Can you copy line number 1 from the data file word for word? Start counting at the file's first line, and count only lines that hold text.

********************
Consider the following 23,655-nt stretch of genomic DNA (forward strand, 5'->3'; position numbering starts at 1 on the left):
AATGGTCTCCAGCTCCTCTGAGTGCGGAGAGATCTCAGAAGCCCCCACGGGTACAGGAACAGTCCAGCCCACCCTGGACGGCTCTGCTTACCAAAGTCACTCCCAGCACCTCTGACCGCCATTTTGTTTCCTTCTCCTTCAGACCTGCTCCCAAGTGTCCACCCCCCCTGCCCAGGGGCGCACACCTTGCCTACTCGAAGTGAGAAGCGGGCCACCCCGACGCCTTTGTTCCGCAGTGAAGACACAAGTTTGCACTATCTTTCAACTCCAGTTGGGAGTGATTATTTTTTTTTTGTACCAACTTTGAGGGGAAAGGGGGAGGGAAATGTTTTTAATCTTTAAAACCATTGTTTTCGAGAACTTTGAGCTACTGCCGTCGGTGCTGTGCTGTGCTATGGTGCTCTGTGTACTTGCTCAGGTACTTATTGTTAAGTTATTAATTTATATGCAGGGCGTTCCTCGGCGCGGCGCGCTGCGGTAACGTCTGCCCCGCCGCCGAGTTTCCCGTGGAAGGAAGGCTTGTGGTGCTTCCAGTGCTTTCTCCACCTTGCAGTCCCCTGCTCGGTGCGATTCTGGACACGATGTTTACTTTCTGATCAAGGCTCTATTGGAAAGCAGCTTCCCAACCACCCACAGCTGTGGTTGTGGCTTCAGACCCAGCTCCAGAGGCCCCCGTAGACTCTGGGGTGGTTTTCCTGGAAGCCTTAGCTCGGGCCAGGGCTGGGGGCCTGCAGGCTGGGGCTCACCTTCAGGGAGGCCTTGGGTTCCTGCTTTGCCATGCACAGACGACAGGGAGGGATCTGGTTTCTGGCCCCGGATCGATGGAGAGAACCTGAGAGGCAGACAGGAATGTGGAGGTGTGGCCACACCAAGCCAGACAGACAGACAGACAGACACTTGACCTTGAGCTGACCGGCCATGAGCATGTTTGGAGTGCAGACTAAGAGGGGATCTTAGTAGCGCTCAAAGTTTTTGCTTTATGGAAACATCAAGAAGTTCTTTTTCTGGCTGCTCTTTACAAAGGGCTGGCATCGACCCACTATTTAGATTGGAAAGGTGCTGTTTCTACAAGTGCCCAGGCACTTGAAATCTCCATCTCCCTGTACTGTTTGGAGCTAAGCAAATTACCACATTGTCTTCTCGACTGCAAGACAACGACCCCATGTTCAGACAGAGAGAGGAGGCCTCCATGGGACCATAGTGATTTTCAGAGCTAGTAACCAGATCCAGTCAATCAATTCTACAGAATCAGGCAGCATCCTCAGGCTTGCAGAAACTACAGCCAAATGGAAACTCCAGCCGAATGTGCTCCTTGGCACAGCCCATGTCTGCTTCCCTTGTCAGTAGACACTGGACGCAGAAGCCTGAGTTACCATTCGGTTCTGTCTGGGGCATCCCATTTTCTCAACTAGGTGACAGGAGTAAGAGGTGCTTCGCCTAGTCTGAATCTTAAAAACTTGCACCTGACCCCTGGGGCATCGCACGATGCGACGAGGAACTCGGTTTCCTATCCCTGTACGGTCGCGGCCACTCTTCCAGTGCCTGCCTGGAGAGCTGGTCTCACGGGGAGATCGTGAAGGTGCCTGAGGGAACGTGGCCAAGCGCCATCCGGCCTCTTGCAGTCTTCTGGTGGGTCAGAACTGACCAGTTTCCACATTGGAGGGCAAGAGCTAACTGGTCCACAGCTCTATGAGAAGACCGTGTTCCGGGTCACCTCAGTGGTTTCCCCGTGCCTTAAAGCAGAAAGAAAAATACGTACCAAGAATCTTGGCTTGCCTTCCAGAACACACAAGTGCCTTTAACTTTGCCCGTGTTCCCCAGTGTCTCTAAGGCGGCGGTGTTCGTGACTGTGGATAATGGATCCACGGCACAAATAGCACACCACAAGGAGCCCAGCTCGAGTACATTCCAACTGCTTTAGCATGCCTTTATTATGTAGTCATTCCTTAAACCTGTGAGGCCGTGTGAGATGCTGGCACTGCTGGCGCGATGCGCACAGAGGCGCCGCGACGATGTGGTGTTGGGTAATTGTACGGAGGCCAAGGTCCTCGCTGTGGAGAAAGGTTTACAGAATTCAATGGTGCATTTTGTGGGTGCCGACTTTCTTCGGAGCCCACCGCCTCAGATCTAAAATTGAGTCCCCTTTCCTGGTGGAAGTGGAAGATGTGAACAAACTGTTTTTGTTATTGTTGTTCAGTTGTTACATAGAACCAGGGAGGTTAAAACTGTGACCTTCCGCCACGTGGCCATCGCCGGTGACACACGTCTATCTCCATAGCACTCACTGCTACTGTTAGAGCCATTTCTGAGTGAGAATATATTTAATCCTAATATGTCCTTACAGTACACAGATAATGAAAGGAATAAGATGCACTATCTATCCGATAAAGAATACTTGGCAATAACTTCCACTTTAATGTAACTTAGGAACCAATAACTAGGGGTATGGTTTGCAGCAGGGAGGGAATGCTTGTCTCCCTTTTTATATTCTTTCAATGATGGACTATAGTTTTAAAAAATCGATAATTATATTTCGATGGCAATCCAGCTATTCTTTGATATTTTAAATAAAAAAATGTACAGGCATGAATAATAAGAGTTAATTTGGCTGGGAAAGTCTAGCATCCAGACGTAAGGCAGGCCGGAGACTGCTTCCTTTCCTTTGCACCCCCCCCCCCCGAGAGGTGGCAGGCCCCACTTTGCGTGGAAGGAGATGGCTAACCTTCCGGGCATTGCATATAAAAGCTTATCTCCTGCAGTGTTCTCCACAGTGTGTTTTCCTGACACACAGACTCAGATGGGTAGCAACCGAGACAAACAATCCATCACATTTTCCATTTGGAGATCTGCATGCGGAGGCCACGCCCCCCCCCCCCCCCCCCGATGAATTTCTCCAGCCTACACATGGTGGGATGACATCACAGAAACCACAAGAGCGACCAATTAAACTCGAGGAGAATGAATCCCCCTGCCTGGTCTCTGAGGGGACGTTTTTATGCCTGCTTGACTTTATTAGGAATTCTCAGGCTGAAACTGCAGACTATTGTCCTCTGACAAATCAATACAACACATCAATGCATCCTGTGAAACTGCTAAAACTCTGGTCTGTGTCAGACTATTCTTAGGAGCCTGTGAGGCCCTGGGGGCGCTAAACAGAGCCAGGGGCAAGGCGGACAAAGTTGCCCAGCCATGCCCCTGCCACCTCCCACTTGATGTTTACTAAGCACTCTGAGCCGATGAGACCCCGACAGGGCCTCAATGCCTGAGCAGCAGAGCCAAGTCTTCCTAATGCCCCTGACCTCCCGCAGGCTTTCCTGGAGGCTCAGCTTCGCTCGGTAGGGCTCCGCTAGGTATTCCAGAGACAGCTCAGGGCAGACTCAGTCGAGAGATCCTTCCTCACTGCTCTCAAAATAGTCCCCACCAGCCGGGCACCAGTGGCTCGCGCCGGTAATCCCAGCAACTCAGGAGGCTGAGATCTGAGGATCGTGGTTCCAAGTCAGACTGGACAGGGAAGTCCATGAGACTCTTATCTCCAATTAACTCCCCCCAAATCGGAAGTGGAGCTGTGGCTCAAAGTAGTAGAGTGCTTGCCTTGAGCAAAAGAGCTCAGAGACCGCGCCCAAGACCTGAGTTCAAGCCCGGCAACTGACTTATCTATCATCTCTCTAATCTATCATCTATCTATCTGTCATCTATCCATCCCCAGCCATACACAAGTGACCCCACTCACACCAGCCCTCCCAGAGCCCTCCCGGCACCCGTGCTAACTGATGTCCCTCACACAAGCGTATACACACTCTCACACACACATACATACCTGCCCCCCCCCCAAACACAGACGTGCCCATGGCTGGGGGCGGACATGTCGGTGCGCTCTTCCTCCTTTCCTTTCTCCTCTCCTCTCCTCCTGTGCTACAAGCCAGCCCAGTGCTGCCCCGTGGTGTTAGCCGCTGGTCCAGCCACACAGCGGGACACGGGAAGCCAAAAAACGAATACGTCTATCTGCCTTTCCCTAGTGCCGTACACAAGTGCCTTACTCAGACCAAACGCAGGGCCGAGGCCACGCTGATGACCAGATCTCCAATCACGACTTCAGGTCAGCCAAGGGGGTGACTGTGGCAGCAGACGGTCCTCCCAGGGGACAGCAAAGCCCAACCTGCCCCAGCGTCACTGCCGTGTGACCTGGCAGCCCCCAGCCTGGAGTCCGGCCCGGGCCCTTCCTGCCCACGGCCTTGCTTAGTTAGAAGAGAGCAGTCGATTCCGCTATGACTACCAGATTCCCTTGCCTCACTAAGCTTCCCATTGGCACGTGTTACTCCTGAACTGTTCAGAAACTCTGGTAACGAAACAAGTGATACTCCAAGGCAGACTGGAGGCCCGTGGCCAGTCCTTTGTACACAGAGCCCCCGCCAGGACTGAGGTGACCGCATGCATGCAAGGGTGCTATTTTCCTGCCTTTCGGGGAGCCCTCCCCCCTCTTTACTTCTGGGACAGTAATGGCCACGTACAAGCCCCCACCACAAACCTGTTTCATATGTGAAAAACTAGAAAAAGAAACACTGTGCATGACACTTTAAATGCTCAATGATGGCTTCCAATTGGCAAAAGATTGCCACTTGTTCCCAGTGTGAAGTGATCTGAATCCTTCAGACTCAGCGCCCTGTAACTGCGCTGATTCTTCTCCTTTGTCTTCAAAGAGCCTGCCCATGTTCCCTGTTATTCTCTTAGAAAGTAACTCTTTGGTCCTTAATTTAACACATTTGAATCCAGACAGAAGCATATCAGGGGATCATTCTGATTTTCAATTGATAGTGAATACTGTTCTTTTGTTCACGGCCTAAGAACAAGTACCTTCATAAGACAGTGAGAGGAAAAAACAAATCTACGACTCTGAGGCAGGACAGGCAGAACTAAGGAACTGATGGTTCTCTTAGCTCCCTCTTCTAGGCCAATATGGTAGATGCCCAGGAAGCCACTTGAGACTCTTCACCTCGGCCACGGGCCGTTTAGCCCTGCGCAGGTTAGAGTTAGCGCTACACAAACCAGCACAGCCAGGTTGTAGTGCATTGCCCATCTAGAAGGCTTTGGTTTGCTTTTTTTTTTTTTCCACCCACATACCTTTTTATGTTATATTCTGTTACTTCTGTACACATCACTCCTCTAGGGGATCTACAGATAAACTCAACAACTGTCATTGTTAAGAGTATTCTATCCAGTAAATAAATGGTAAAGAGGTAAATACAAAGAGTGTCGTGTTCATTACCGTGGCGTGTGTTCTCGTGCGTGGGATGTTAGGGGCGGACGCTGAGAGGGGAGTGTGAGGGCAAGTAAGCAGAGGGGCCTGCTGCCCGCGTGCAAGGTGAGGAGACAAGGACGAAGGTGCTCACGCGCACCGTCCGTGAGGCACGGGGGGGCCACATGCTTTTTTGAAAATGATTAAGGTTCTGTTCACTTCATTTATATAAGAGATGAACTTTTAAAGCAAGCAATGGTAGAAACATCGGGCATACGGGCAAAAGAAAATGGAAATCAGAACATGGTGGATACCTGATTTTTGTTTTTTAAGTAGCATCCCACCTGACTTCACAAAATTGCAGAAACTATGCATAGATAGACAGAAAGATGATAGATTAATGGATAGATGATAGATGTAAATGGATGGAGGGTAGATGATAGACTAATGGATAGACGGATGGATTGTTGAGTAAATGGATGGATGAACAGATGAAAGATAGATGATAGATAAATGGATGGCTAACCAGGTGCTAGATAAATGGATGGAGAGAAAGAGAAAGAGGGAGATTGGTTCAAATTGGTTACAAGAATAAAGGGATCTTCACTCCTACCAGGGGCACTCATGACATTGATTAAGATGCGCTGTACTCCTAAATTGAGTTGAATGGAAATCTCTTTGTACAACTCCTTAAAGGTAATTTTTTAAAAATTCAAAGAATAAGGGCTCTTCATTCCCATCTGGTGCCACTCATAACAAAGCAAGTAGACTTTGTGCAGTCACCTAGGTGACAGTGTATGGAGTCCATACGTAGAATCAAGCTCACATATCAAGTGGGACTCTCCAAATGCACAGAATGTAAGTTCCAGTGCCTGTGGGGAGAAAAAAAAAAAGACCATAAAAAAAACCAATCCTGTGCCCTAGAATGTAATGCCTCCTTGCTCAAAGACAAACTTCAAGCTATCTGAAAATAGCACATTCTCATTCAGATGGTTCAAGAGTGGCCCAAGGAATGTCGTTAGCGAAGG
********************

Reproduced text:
Consider the following 23,655-nt stretch of genomic DNA (forward strand, 5'->3'; position numbering starts at 1 on the left):